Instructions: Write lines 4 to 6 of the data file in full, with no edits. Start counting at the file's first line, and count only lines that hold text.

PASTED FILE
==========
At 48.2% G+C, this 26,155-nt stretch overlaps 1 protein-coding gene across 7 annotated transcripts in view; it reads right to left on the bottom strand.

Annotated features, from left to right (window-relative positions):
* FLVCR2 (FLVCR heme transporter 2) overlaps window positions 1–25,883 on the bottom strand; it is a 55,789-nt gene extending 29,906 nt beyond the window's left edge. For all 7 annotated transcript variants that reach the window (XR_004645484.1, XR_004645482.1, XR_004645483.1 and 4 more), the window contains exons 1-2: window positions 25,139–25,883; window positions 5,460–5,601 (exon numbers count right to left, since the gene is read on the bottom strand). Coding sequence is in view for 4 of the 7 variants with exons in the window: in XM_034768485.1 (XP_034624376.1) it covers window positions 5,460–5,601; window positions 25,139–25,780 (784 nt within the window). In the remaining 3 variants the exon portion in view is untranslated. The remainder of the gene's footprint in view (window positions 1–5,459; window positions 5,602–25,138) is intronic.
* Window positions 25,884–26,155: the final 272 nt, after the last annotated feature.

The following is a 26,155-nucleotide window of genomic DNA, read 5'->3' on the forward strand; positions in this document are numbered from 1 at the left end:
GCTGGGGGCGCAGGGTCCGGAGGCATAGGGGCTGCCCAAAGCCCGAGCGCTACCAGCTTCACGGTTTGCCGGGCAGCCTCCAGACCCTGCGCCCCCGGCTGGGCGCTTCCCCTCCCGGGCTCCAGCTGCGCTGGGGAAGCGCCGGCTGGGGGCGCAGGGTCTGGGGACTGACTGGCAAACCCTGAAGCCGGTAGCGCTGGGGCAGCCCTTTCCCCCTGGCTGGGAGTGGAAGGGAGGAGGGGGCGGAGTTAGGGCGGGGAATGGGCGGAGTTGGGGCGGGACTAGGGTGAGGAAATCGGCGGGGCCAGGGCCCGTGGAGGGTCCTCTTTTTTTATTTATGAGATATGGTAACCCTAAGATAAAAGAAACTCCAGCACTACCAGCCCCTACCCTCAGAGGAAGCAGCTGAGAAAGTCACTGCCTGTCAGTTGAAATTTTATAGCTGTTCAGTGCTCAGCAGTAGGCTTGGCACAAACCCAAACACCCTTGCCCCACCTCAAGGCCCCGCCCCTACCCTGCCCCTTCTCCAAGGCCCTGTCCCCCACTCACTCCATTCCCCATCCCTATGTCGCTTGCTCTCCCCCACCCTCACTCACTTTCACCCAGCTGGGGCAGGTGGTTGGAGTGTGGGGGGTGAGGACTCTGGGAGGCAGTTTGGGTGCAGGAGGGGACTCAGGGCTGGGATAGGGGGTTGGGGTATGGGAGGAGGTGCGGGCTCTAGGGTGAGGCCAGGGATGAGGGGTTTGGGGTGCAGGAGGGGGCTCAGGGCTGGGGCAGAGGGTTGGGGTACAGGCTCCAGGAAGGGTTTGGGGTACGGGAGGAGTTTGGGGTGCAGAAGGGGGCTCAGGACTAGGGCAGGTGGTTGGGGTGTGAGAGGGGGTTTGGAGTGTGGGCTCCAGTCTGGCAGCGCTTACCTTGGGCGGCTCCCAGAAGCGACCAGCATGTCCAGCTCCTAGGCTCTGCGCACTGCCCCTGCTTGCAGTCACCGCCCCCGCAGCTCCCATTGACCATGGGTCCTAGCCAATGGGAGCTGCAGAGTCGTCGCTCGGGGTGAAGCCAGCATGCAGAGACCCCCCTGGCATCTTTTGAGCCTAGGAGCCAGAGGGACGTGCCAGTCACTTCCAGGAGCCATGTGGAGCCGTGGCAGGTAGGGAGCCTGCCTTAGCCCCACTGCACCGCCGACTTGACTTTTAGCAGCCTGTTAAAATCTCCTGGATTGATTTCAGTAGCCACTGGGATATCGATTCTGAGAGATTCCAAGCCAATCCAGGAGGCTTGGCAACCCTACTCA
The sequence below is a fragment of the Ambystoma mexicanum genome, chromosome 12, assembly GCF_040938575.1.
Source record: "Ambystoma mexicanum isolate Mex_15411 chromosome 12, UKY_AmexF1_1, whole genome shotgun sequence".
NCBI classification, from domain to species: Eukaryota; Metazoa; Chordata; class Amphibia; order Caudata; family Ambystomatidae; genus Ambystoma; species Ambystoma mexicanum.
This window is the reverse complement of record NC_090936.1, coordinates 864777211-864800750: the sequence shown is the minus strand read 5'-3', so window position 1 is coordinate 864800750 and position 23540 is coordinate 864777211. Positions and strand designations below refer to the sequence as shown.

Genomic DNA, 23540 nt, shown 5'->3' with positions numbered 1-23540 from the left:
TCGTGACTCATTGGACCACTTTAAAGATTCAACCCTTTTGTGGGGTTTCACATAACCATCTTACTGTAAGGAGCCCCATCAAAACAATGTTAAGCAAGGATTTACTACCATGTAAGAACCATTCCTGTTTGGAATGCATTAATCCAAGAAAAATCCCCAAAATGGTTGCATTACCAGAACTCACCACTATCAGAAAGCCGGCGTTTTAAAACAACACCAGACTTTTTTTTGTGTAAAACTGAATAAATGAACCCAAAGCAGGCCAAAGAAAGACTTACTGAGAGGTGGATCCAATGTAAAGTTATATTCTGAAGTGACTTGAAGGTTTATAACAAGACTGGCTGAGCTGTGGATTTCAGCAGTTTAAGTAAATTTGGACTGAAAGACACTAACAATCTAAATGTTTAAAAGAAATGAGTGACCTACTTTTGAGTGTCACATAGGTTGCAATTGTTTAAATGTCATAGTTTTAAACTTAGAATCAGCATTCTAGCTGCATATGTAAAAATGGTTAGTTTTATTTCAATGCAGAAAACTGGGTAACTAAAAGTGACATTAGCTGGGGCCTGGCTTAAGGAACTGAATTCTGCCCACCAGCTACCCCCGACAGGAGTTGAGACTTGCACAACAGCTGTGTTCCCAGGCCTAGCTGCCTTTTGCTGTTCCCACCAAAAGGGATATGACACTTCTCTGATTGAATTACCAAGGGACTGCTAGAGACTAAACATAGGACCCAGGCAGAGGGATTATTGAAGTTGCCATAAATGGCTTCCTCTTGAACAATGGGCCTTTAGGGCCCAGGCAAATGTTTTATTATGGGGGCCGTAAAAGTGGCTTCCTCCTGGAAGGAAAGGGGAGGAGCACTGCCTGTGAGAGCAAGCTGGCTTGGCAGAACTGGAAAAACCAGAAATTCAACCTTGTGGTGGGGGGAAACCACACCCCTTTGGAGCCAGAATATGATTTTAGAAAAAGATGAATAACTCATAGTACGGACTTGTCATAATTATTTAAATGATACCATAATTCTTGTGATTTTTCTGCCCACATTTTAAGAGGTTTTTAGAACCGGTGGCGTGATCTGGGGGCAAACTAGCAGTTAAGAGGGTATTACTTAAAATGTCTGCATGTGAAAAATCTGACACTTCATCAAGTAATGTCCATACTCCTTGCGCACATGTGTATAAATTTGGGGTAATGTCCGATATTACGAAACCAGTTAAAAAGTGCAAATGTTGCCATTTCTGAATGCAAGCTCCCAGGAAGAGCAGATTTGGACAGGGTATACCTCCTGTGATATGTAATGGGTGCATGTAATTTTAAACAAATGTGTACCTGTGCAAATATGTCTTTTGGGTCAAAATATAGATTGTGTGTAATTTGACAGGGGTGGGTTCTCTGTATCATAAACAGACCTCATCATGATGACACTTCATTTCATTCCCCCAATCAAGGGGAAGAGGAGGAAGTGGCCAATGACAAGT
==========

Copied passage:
* Window positions 25,884–26,155: the final 272 nt, after the last annotated feature.

The following is a 26,155-nucleotide window of genomic DNA, read 5'->3' on the forward strand; positions in this document are numbered from 1 at the left end:
GCTGGGGGCGCAGGGTCCGGAGGCATAGGGGCTGCCCAAAGCCCGAGCGCTACCAGCTTCACGGTTTGCCGGGCAGCCTCCAGACCCTGCGCCCCCGGCTGGGCGCTTCCCCTCCCGGGCTCCAGCTGCGCTGGGGAAGCGCCGGCTGGGGGCGCAGGGTCTGGGGACTGACTGGCAAACCCTGAAGCCGGTAGCGCTGGGGCAGCCCTTTCCCCCTGGCTGGGAGTGGAAGGGAGGAGGGGGCGGAGTTAGGGCGGGGAATGGGCGGAGTTGGGGCGGGACTAGGGTGAGGAAATCGGCGGGGCCAGGGCCCGTGGAGGGTCCTCTTTTTTTATTTATGAGATATGGTAACCCTAAGATAAAAGAAACTCCAGCACTACCAGCCCCTACCCTCAGAGGAAGCAGCTGAGAAAGTCACTGCCTGTCAGTTGAAATTTTATAGCTGTTCAGTGCTCAGCAGTAGGCTTGGCACAAACCCAAACACCCTTGCCCCACCTCAAGGCCCCGCCCCTACCCTGCCCCTTCTCCAAGGCCCTGTCCCCCACTCACTCCATTCCCCATCCCTATGTCGCTTGCTCTCCCCCACCCTCACTCACTTTCACCCAGCTGGGGCAGGTGGTTGGAGTGTGGGGGGTGAGGACTCTGGGAGGCAGTTTGGGTGCAGGAGGGGACTCAGGGCTGGGATAGGGGGTTGGGGTATGGGAGGAGGTGCGGGCTCTAGGGTGAGGCCAGGGATGAGGGGTTTGGGGTGCAGGAGGGGGCTCAGGGCTGGGGCAGAGGGTTGGGGTACAGGCTCCAGGAAGGGTTTGGGGTACGGGAGGAGTTTGGGGTGCAGAAGGGGGCTCAGGACTAGGGCAGGTGGTTGGGGTGTGAGAGGGGGTTTGGAGTGTGGGCTCCAGTCTGGCAGCGCTTACCTTGGGCGGCTCCCAGAAGCGACCAGCATGTCCAGCTCCTAGGCTCTGCGCACTGCCCCTGCTTGCAGTCACCGCCCCCGCAGCTCCCATTGACCATGGGTCCTAGCCAATGGGAGCTGCAGAGTCGTCGCTCGGGGTGAAGCCAGCATGCAGAGACCCCCCTGGCATCTTTTGAGCCTAGGAGCCAGAGGGACGTGCCAGTCACTTCCAGGAGCCATGTGGAGCCGTGGCAGGTAGGGAGCCTGCCTTAGCCCCACTGCACCGCCGACTTGACTTTTAGCAGCCTGTTAAAATCTCCTGGATTGATTTCAGTAGCCACTGGGATATCGATTCTGAGAGATTCCAAGCCAATCCAGGAGGCTTGGCAACCCTACTCA